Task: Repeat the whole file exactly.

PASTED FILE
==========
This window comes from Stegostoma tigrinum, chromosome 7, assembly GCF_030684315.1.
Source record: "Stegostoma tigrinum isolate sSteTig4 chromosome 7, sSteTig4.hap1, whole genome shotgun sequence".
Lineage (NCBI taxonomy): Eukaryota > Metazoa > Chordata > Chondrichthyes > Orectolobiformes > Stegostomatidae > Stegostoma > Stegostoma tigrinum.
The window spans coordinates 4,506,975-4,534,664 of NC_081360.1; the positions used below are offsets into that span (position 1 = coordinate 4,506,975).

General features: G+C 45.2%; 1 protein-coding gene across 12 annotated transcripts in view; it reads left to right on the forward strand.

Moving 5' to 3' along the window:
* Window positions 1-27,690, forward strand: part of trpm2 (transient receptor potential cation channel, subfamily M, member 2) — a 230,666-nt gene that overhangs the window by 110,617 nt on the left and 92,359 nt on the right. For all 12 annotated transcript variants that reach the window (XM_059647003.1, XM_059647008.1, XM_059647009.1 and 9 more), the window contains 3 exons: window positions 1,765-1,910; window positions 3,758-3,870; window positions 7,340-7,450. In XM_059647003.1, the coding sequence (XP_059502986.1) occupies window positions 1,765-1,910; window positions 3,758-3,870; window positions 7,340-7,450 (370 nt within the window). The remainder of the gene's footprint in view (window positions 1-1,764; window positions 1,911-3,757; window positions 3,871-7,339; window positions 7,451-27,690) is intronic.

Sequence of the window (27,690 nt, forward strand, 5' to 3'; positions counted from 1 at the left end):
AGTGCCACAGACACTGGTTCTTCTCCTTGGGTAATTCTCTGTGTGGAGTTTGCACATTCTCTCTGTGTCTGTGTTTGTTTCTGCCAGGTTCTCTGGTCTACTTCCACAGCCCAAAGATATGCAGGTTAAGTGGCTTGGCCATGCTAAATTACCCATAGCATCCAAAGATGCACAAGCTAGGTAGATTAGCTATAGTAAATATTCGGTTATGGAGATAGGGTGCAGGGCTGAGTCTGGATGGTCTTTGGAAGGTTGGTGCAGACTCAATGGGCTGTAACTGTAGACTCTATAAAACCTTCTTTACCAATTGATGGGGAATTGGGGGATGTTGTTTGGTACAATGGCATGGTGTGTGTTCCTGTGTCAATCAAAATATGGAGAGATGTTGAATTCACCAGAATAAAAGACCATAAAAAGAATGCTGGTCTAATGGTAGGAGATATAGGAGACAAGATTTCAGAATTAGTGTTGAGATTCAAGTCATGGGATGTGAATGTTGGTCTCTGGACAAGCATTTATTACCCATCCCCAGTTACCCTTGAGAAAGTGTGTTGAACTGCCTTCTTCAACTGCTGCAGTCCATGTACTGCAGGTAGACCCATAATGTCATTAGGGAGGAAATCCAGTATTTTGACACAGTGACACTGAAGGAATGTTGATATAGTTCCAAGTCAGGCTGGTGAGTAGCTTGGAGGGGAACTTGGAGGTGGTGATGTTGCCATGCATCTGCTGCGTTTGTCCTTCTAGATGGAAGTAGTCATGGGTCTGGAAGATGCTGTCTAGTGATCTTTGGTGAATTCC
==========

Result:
This window comes from Stegostoma tigrinum, chromosome 7, assembly GCF_030684315.1.
Source record: "Stegostoma tigrinum isolate sSteTig4 chromosome 7, sSteTig4.hap1, whole genome shotgun sequence".
Lineage (NCBI taxonomy): Eukaryota > Metazoa > Chordata > Chondrichthyes > Orectolobiformes > Stegostomatidae > Stegostoma > Stegostoma tigrinum.
The window spans coordinates 4,506,975-4,534,664 of NC_081360.1; the positions used below are offsets into that span (position 1 = coordinate 4,506,975).

General features: G+C 45.2%; 1 protein-coding gene across 12 annotated transcripts in view; it reads left to right on the forward strand.

Moving 5' to 3' along the window:
* Window positions 1-27,690, forward strand: part of trpm2 (transient receptor potential cation channel, subfamily M, member 2) — a 230,666-nt gene that overhangs the window by 110,617 nt on the left and 92,359 nt on the right. For all 12 annotated transcript variants that reach the window (XM_059647003.1, XM_059647008.1, XM_059647009.1 and 9 more), the window contains 3 exons: window positions 1,765-1,910; window positions 3,758-3,870; window positions 7,340-7,450. In XM_059647003.1, the coding sequence (XP_059502986.1) occupies window positions 1,765-1,910; window positions 3,758-3,870; window positions 7,340-7,450 (370 nt within the window). The remainder of the gene's footprint in view (window positions 1-1,764; window positions 1,911-3,757; window positions 3,871-7,339; window positions 7,451-27,690) is intronic.

Sequence of the window (27,690 nt, forward strand, 5' to 3'; positions counted from 1 at the left end):
AGTGCCACAGACACTGGTTCTTCTCCTTGGGTAATTCTCTGTGTGGAGTTTGCACATTCTCTCTGTGTCTGTGTTTGTTTCTGCCAGGTTCTCTGGTCTACTTCCACAGCCCAAAGATATGCAGGTTAAGTGGCTTGGCCATGCTAAATTACCCATAGCATCCAAAGATGCACAAGCTAGGTAGATTAGCTATAGTAAATATTCGGTTATGGAGATAGGGTGCAGGGCTGAGTCTGGATGGTCTTTGGAAGGTTGGTGCAGACTCAATGGGCTGTAACTGTAGACTCTATAAAACCTTCTTTACCAATTGATGGGGAATTGGGGGATGTTGTTTGGTACAATGGCATGGTGTGTGTTCCTGTGTCAATCAAAATATGGAGAGATGTTGAATTCACCAGAATAAAAGACCATAAAAAGAATGCTGGTCTAATGGTAGGAGATATAGGAGACAAGATTTCAGAATTAGTGTTGAGATTCAAGTCATGGGATGTGAATGTTGGTCTCTGGACAAGCATTTATTACCCATCCCCAGTTACCCTTGAGAAAGTGTGTTGAACTGCCTTCTTCAACTGCTGCAGTCCATGTACTGCAGGTAGACCCATAATGTCATTAGGGAGGAAATCCAGTATTTTGACACAGTGACACTGAAGGAATGTTGATATAGTTCCAAGTCAGGCTGGTGAGTAGCTTGGAGGGGAACTTGGAGGTGGTGATGTTGCCATGCATCTGCTGCGTTTGTCCTTCTAGATGGAAGTAGTCATGGGTCTGGAAGATGCTGTCTAGTGATCTTTGGTGAATTCC